Challenges in developing capability measures for children and young people for use in the economic evaluation of health and care interventions

Research output: Contribution to journalArticlepeer-review


  • Paul Mark Mitchell
  • Samantha Husbands
  • Sarah Byford
  • Tim J. Peters

Colleges, School and Institutes


Methods for measuring outcomes suitable for economic evaluations of health and care interventions have primarily focused on adults. The validity of such methods for children and young people is questionable in areas including the outcome domains measured and how they are measured and valued, with most existing measures narrowly focusing on health. Novel methods for assessing benefits beyond health by focusing on a person's capability have also concentrated on adults to date. This paper aims to set out the rationale for capability measures in children and young people. It argues for the need to expand the evaluative space beyond health functioning towards broader capabilities, with children and young people playing an integral role in capability measure development. Drawing from existing literature, specific challenges related to the identification, measurement, and valuation of capabilities in children and young people are also discussed. Finally, the practical implications for conducting economic evaluation when measuring and valuing capabilities at different stages across the life-course are illustrated. We develop an alternative framework based on conceiving capabilities as evolving across the life-course. This framework may also be helpful in thinking about how to model health outcomes across the life-course. [Abstract copyright: © 2021 The Authors. Health Economics published by John Wiley & Sons Ltd.]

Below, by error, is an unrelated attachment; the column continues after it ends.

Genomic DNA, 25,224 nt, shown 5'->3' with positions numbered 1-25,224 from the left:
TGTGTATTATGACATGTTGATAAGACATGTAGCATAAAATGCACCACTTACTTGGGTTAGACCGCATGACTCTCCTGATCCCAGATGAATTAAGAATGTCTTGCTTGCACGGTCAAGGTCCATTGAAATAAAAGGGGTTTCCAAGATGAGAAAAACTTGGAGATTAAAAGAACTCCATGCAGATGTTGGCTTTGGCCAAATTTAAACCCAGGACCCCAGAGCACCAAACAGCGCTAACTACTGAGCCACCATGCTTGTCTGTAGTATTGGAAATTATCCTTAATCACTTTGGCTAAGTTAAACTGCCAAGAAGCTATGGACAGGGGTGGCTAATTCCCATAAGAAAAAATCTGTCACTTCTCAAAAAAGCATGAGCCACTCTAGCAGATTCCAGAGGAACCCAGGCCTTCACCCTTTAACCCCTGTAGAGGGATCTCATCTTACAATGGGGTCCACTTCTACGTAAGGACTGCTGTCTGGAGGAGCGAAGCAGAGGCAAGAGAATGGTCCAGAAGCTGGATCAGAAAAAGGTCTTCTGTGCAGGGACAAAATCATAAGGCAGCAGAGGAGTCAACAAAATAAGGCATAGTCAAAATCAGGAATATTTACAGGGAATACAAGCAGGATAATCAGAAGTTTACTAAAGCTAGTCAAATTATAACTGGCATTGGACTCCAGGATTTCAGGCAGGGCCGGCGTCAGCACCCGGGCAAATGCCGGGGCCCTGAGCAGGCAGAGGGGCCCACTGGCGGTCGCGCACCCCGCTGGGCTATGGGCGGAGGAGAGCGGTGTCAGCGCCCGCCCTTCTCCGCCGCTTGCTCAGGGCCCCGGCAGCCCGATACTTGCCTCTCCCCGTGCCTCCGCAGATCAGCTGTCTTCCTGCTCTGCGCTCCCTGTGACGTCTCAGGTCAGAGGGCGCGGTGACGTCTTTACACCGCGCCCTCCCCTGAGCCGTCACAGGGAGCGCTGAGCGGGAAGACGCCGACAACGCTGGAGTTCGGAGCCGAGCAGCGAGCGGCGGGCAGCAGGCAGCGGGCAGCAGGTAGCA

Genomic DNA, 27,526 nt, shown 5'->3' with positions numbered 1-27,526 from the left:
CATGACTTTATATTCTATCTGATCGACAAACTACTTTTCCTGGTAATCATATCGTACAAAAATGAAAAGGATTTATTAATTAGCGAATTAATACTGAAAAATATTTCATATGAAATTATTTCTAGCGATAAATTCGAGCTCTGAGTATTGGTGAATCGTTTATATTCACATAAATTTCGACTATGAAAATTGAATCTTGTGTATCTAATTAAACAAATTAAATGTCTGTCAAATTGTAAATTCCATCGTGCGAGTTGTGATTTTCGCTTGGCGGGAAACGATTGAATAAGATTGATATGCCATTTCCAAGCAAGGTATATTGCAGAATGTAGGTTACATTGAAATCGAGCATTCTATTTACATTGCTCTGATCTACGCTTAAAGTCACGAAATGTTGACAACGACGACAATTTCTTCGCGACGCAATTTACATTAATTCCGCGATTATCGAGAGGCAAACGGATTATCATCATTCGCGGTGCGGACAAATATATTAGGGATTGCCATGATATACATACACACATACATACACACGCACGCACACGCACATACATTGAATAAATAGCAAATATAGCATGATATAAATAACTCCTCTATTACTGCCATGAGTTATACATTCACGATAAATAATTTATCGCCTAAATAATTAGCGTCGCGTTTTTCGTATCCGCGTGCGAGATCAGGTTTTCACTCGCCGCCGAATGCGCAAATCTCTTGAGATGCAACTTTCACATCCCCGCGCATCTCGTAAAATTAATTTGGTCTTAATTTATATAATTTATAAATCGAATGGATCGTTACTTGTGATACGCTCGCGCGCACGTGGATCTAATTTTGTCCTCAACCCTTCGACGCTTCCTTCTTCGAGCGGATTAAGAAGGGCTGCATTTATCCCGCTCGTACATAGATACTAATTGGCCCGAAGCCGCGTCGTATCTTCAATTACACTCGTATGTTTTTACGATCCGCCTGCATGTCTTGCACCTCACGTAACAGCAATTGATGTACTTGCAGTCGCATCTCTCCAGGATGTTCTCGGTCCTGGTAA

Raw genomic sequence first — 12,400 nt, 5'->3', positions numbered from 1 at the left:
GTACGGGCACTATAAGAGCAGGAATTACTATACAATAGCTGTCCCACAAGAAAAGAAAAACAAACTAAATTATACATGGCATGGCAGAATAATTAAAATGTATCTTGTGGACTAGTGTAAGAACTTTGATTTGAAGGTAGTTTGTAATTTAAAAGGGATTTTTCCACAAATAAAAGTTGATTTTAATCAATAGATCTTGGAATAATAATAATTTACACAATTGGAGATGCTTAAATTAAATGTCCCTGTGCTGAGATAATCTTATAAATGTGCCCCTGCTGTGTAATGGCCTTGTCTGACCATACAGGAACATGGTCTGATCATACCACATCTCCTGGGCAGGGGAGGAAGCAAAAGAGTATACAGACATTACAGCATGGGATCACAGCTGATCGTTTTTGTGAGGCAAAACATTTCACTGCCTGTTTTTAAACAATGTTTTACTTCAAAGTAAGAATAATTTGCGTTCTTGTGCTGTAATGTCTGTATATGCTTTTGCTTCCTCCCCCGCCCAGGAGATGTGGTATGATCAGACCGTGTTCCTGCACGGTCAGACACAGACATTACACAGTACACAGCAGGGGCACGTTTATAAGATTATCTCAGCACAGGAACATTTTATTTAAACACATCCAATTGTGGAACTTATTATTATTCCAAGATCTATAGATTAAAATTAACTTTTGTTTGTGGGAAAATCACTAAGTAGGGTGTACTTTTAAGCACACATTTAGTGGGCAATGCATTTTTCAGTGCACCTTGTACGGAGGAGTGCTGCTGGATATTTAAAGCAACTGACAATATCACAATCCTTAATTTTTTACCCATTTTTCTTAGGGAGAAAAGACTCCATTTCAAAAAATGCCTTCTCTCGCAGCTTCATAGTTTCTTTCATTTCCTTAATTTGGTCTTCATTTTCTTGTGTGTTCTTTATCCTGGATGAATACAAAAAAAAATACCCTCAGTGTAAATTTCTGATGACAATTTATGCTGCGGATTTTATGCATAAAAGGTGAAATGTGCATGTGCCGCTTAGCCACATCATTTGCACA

Bibliographic note

Funding information: Wellcome grant number: 205384/Z/16/Z


Original languageEnglish
Pages (from-to)1-14
JournalHealth Economics
Early online date25 May 2021
Publication statusE-pub ahead of print - 25 May 2021


  • D63, I140, ICECAP measures, capability approach, economic evaluation, outcomes research

ASJC Scopus subject areas